It is important to recognize that implementation of some priority projects requires a certain amount of maturity, decision-making capability, perspective and attention to safety.  It is both appropriate and necessary to provide the Secretaries the discretion in determining the types of priority projects suitable for the target corps.

In many respects, the goals of S. 1238 are consistent with existing authorities that the Department has supported, including the Healthy Forests Restoration Act (HFRA) [P.L.108-208],   the original Public Land Corps Act of 1993, P. L. 103-82 Title II, and the Youth Conservation Corps Act of 1970, P. L. 91-378.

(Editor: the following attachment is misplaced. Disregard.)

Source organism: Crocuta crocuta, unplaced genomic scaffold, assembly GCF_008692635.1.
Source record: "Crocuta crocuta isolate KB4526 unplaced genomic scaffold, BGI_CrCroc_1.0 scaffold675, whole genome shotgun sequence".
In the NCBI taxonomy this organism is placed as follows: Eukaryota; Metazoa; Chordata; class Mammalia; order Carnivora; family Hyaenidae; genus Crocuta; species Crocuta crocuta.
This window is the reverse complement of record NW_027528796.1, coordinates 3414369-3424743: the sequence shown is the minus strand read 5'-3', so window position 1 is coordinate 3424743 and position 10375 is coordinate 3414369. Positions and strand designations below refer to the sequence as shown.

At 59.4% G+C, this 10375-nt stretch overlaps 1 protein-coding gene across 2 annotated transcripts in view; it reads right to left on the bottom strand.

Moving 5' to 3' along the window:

However, the Administration does have concerns about the Committee’s expectation regarding the authorization of specific appropriations contained in the bill given current and future budgetary constraints.
This concludes my statement, I would be happy to answer any questions that you may have.